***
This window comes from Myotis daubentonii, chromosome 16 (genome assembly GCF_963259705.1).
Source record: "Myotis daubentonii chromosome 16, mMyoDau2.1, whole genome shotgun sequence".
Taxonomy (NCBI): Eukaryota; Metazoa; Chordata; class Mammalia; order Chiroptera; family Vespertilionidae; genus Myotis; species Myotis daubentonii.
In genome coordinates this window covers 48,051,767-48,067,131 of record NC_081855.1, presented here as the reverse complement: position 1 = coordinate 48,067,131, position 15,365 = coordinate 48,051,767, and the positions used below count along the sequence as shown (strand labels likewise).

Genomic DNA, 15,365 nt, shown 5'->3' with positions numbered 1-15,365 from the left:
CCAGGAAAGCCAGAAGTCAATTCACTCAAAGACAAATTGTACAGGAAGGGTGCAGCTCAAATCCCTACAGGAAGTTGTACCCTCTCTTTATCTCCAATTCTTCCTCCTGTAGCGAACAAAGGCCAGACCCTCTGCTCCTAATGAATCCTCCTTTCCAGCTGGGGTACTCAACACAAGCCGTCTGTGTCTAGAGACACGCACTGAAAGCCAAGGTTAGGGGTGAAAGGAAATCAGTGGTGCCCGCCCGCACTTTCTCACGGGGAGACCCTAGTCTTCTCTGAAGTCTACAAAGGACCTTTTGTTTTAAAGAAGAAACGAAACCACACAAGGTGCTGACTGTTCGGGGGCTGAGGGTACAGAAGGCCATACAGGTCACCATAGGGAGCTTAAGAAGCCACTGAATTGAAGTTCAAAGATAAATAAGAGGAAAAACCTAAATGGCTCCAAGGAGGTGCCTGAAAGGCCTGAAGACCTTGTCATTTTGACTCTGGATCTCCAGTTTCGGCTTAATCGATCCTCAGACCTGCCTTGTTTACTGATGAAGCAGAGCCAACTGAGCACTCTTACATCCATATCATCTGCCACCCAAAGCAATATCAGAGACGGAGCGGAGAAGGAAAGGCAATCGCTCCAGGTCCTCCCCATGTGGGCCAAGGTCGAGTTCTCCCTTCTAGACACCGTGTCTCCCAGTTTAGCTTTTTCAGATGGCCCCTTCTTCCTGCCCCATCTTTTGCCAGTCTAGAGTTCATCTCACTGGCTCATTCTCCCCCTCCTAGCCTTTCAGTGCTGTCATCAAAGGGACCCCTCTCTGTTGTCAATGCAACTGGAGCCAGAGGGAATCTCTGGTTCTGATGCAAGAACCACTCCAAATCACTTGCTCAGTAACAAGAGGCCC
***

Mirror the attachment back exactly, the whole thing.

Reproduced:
This window comes from Myotis daubentonii, chromosome 16 (genome assembly GCF_963259705.1).
Source record: "Myotis daubentonii chromosome 16, mMyoDau2.1, whole genome shotgun sequence".
Taxonomy (NCBI): Eukaryota; Metazoa; Chordata; class Mammalia; order Chiroptera; family Vespertilionidae; genus Myotis; species Myotis daubentonii.
In genome coordinates this window covers 48,051,767-48,067,131 of record NC_081855.1, presented here as the reverse complement: position 1 = coordinate 48,067,131, position 15,365 = coordinate 48,051,767, and the positions used below count along the sequence as shown (strand labels likewise).

Genomic DNA, 15,365 nt, shown 5'->3' with positions numbered 1-15,365 from the left:
CCAGGAAAGCCAGAAGTCAATTCACTCAAAGACAAATTGTACAGGAAGGGTGCAGCTCAAATCCCTACAGGAAGTTGTACCCTCTCTTTATCTCCAATTCTTCCTCCTGTAGCGAACAAAGGCCAGACCCTCTGCTCCTAATGAATCCTCCTTTCCAGCTGGGGTACTCAACACAAGCCGTCTGTGTCTAGAGACACGCACTGAAAGCCAAGGTTAGGGGTGAAAGGAAATCAGTGGTGCCCGCCCGCACTTTCTCACGGGGAGACCCTAGTCTTCTCTGAAGTCTACAAAGGACCTTTTGTTTTAAAGAAGAAACGAAACCACACAAGGTGCTGACTGTTCGGGGGCTGAGGGTACAGAAGGCCATACAGGTCACCATAGGGAGCTTAAGAAGCCACTGAATTGAAGTTCAAAGATAAATAAGAGGAAAAACCTAAATGGCTCCAAGGAGGTGCCTGAAAGGCCTGAAGACCTTGTCATTTTGACTCTGGATCTCCAGTTTCGGCTTAATCGATCCTCAGACCTGCCTTGTTTACTGATGAAGCAGAGCCAACTGAGCACTCTTACATCCATATCATCTGCCACCCAAAGCAATATCAGAGACGGAGCGGAGAAGGAAAGGCAATCGCTCCAGGTCCTCCCCATGTGGGCCAAGGTCGAGTTCTCCCTTCTAGACACCGTGTCTCCCAGTTTAGCTTTTTCAGATGGCCCCTTCTTCCTGCCCCATCTTTTGCCAGTCTAGAGTTCATCTCACTGGCTCATTCTCCCCCTCCTAGCCTTTCAGTGCTGTCATCAAAGGGACCCCTCTCTGTTGTCAATGCAACTGGAGCCAGAGGGAATCTCTGGTTCTGATGCAAGAACCACTCCAAATCACTTGCTCAGTAACAAGAGGCCC